• Parker Chase-Corwin
    Parker Chase-Corwin Member Posts: 9 Contributor
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    edited August 2020
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    A few thoughts:
    • Any possibility to work with leadership and HR to move up hiring so that you can onboard replacement CSMs in advance of dismissing others that are on a performance improvement plan?  
    • Given the CRM challenges, I can imagine that your KPIs are difficult to measure, but do you have specific expectations laid out to everyone on your team, so that everyone understands your baseline expectations for continued employment?  Sometimes showing a leaderboard of activities (for example) for everyone on the team can be a great way to kickstart motivation and performance.
    • Important to recognize that underperforming teammates are already having a negative impact on the overall team while in their current role.  While bandwidth and work distribution gets more challenging when you are down on headcount during replacement, make sure you adjust expectations and goals accordingly to be fluid with the current situation. This will help protect your top performers so they don't feel used.
    • Speaking of which, double-down on your investment in your A players. Critical to protect them and make sure that they feel valued and appreciated. If there is a way to give them new responsibilities to help them in their career path (i.e. not more busy work), or even a compensation bump or incentive for pitching in, you'll make sure you don't inadvertently lose your key team members while trying to manage your low performers.
    Good luck!
  • Russell Bourne
    Russell Bourne Member Posts: 61 Expert
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    edited August 2020
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    @Chris Guzek, I'll pile on to what @Phyllis Windham says here.  If you have a chaotic back end and a chaotic customer base, you may be throwing someone with perfectly fine potential to the wolves.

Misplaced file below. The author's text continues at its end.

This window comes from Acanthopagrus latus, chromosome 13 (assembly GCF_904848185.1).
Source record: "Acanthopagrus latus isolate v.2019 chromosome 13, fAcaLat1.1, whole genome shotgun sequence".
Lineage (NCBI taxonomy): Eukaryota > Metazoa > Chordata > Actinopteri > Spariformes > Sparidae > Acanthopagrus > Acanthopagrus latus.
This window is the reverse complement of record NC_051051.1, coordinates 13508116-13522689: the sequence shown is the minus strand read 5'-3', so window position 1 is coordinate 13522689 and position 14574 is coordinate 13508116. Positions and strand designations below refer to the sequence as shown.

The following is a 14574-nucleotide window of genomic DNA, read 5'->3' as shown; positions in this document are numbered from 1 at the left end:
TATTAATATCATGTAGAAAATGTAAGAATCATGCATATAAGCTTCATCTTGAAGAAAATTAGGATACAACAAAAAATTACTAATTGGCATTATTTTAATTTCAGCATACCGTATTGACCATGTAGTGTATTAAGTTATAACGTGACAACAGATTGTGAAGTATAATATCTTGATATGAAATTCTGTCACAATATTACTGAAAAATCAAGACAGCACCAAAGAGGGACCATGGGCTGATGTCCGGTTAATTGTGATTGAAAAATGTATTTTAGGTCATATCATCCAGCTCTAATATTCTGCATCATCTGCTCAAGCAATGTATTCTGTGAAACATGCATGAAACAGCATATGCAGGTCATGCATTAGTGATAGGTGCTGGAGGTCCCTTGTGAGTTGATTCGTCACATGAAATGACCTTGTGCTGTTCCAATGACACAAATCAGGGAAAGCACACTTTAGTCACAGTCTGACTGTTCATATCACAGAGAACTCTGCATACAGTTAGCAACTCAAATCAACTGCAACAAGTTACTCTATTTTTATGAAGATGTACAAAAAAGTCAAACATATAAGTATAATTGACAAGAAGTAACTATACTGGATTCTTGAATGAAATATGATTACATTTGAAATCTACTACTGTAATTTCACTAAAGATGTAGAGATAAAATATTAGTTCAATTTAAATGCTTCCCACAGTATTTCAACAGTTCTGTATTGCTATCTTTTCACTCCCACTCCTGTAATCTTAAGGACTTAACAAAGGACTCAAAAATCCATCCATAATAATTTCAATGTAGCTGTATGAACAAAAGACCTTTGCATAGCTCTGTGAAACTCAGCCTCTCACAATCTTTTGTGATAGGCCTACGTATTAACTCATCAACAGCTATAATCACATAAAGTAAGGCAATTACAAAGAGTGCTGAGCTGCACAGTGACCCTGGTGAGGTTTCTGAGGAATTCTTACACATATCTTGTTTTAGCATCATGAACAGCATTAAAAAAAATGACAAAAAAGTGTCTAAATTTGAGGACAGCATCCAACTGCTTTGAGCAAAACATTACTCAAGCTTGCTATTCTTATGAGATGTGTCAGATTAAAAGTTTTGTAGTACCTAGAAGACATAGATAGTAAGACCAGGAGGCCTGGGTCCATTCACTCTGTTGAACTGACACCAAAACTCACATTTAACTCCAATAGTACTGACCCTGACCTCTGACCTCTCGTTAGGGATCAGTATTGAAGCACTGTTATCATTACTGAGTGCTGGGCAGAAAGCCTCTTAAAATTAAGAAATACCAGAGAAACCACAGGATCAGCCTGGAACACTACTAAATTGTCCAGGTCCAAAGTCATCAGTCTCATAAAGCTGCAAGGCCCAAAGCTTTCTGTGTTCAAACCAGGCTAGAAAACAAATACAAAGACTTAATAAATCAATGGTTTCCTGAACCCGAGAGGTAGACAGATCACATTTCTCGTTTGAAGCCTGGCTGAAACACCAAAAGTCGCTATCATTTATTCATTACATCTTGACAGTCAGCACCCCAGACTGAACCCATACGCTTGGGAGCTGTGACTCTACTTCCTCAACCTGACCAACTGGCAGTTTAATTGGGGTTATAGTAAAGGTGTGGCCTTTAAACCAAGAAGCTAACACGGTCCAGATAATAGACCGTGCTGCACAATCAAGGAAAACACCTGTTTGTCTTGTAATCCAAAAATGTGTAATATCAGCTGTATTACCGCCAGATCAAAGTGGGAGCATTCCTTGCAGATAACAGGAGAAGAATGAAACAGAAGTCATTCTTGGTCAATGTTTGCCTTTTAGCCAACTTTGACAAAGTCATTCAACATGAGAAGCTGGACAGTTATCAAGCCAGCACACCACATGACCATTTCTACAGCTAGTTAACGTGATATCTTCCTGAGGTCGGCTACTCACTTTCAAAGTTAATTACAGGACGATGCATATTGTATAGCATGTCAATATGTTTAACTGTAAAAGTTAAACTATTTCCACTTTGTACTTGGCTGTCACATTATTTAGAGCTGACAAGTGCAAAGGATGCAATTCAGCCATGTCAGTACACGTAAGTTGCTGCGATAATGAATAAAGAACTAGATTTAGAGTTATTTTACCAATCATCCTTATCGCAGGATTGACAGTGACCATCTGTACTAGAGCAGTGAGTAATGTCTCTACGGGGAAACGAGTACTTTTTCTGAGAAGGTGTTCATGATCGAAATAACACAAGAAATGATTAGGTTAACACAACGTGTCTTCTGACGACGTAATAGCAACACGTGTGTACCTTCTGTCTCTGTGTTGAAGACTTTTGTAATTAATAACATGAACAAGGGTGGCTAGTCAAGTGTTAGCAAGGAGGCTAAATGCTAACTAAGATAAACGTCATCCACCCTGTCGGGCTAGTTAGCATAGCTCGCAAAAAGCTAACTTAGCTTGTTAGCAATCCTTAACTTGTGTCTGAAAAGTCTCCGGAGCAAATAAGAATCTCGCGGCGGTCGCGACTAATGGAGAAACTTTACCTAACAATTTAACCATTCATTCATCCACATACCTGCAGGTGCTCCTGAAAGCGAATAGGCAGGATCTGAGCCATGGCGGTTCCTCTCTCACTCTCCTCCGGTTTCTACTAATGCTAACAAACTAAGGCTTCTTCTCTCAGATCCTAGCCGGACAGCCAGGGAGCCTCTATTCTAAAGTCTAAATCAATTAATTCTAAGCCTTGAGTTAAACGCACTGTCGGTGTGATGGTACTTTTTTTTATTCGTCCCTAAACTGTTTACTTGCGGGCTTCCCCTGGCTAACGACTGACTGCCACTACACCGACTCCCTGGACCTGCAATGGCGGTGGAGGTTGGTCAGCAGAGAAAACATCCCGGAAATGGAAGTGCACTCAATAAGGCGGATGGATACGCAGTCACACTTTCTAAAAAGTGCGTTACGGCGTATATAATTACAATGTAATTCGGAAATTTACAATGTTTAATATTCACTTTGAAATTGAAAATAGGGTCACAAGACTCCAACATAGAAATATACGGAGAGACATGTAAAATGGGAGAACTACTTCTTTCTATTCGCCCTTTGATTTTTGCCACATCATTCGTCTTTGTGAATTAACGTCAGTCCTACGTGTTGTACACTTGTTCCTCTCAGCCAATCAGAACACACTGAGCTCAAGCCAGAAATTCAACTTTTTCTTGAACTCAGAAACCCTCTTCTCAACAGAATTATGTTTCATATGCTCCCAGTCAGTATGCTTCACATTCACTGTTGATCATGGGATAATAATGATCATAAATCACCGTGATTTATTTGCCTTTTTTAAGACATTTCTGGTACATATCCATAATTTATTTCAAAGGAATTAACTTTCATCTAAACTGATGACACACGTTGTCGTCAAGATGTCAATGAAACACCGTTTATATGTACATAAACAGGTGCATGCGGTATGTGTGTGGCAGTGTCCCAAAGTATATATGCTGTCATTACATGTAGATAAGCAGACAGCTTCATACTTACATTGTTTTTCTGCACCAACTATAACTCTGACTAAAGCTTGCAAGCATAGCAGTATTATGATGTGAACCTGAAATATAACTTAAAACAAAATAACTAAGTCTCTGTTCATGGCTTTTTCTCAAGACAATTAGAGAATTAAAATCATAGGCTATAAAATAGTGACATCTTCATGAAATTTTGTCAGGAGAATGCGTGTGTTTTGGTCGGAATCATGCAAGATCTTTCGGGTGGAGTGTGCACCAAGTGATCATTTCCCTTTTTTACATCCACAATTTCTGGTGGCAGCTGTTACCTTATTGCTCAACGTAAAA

If you haven't already, there are 2 avenues I think you should really consider:
    • Customer segmentation: if 80-100 customers per CSM is too much, can you segment them into high-touch and tech-touch groups?  You could identify your strongest CSMs and give them a smaller number of high-touch customers, giving your more junior reps tech-touch.  To be blunt, tech touch customers would be ones whose resource drains are high enough / revenues are low enough that it would be okay for some to churn out.  We all hate losing revenue but you can make a business case for net profitability.
    • Group-led training: it sounds like everyone is drinking from the fire hose.  Can you invest time into brainstorm sessions about how to schedule the day, be clear about priorities, etc.?  Think about the Eisenhower Matrix (important vs. urgent quadrants); bucket the work into each quadrant and allocate amount of time to be spent on each.
    If, at the end of the day, you think you simply made a bad hire, it's okay to move on and I agree that the team will ultimately feel relief.  But, if you're judging a fish on its ability to climb a tree...
  • Yanira "Janita" Sesniak
    Yanira "Janita" Sesniak Member Posts: 53 Expert
    edited August 2020
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    Kathleen, I agree with your response wholeheartedly!
  • Yanira "Janita" Sesniak
    Yanira "Janita" Sesniak Member Posts: 53 Expert
    edited August 2020
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    Hi @Chris Guzek - thanks for starting this important conversation.